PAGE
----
A Lotta Chelada - Barrel to Bottle Declares This the Summer of Cheladas

Roger is always good at predicting the latest trends in beer and beer-adjacent drinks, having previously predicted Ranch Water and Long Drink. Now, declaring this will be the Summer of Chelada. Micheladas have already been popular for a while, but now cheladas are all the rage.  

We’re going to try a Brophy-sized quantity of ready-to-drink versions, then we’re going to make one from a mix and finally make one from scratch. Get ready for a lotta chelada, all summer long.


Essentially, cheladas are beers with fruits, salt and spices added. For convenience, breweries are adding these elements for you. But if you have the ingredients-lime, chamoy, tajin, sea salt-Roger recommends dressing your own beer at home.

  • Modelo Chelada Limón y Sal – This one started the Chelada trend. It tastes pretty salty, and it’s not very carbonated. It tastes more like margarita mix.
  • Dos Equis Lime & Salt – This one looks more like a beer but it’s got a very subtle lime flavor. It’s barely there.
  • Shiner Sea Salt & Lime – This one has been around for a while. It’s made with real lime peals and sea salt. It’s subtle on the salt.
  • Cruz Blanca Lime & Sea Salt Chelada – With this beer, and any of them, you can add a little tequila to them. There’s a lot of lime aroma on this one.
  • Half Acre Green Torch – This is a lower-alcohol option from Half Acre. There’s lime here, but it’s not very tart.
  • Stone Buenaveza – This is Roger’s favorite of the bunch, and because it’s Stone it’s much hoppier. It also uses real limes so it tastes like real limes.
  • Modelo Chelada Variety Pack – These come in variety packs, as well as individual commuter cans. The Sandía Picante (spicy watermelon) flavor is only in commuter cans and it’s by far the most popular seller.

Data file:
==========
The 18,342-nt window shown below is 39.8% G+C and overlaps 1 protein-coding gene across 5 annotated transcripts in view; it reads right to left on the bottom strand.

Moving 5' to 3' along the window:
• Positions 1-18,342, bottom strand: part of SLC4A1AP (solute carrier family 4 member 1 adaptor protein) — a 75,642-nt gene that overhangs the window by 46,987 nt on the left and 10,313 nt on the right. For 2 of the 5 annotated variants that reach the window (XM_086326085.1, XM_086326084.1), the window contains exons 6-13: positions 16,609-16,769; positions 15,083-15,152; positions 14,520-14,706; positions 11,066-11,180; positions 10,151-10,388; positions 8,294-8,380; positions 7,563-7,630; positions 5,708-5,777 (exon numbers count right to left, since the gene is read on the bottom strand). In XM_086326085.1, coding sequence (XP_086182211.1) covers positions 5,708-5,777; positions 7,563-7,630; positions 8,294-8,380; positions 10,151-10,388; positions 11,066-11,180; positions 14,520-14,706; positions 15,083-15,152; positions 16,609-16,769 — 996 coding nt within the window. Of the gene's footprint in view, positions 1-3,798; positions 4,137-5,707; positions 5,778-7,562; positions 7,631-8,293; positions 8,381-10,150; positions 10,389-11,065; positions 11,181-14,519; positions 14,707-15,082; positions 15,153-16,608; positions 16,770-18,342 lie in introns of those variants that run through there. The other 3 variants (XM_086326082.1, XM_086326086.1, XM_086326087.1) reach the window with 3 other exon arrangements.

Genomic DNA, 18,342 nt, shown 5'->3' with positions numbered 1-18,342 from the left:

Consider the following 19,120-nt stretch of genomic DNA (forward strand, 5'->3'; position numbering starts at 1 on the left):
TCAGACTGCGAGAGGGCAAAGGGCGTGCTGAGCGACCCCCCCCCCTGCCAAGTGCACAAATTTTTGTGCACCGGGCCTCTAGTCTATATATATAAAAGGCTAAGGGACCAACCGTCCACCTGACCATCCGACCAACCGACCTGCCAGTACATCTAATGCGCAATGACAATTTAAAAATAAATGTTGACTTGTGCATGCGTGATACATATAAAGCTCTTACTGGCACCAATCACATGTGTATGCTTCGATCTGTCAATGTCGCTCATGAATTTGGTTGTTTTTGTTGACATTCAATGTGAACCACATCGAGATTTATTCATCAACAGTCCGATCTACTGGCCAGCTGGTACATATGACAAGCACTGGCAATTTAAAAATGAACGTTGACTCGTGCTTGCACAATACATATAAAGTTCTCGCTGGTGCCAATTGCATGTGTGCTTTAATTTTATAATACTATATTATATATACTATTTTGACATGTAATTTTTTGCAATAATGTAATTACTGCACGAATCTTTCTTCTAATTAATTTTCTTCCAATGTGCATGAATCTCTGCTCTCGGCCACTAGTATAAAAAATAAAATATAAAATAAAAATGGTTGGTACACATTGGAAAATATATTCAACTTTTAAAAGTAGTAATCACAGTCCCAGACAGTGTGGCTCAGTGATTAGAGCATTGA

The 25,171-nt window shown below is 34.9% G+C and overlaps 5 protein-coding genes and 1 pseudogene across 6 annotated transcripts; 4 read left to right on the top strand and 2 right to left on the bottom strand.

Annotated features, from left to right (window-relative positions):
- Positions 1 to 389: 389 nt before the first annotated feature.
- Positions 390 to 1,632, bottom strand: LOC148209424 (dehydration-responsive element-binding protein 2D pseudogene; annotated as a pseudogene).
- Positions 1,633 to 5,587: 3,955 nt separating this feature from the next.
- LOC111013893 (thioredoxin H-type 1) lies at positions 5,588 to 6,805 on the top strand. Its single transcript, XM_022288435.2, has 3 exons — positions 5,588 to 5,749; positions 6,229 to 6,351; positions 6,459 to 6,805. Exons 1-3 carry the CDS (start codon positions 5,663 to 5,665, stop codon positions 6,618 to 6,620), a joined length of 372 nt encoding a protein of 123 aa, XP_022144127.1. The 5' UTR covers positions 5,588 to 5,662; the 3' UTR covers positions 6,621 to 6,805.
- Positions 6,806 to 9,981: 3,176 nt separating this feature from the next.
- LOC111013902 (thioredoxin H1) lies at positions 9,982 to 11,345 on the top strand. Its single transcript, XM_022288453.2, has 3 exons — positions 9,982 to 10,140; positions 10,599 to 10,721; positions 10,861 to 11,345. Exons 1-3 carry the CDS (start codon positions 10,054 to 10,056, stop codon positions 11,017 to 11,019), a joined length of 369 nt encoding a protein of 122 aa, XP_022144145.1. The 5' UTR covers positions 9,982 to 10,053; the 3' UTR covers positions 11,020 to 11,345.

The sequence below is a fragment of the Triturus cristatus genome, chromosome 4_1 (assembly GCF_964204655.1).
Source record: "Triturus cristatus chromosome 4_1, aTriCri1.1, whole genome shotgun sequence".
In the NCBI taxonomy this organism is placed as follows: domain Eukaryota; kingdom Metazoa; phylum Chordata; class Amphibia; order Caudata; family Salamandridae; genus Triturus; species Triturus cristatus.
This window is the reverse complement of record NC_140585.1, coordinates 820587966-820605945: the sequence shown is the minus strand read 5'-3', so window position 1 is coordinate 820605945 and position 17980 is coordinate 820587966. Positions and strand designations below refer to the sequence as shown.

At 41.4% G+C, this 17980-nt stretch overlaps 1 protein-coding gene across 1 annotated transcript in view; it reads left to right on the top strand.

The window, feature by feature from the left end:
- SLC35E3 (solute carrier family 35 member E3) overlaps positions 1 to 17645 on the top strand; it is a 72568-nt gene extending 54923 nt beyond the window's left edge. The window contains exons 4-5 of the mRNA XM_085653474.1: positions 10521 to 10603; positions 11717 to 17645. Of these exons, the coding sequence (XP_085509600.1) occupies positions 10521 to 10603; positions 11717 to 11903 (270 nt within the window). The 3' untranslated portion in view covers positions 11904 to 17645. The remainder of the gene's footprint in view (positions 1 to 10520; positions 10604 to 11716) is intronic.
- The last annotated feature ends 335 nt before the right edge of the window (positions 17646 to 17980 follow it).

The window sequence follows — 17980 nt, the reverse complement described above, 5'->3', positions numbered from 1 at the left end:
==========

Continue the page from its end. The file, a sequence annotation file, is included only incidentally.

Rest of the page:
So what’s the difference between cheladas and micheladas? If it has tomatoes it’s a michelada, although Roger had a tough time nailing down any consistency in recipes. There’s often other ingredients including Worcestershire sauce, clamato or other seafood ingredients as well as spices and fruit.

  • Modelo Chelada Original – These have been around for a very long time. This one looks like tomato juice and tastes like Bloody Mary mix, but there’s not much body. There’s also not much beer flavor or spice.
  • Bud Light Chelada – This one has Clamato, which brings a deeper umami flavor. Pat could use more citric tomato character.
  • Budweiser Chelada Picante – This is also made with Clamato and is supposed to be a little spicier. It’s coming across more like a green chile taste.
  • Victoria Vicky’s Chamoy – In Roger’s opinion, Victoria is one of the better Mexican lagers. It’s Vienna Lager inspired but has a relatively low-ABV and close to light beer on calories.
  • Michelada Love! Michelada Mix – If you want to customize your Micheladas a little bit, without having all the ingredients, a mix is a great option. This one has no shellfish, no MSG and no gluten. It also has no citrus, so they want you to squeeze your own limes. Roger is mixing it with Modelo Especial

Finally today, Roger is making Micheladas from scratch

Roger's Michelada

  • 4 ½ oz Clamato
  • Healthy dash Worcestershire
  • Healthy dash Valentina hot sauce
  • Lime half
  • Lemon half
  • Tajin
  • Modelo Especial

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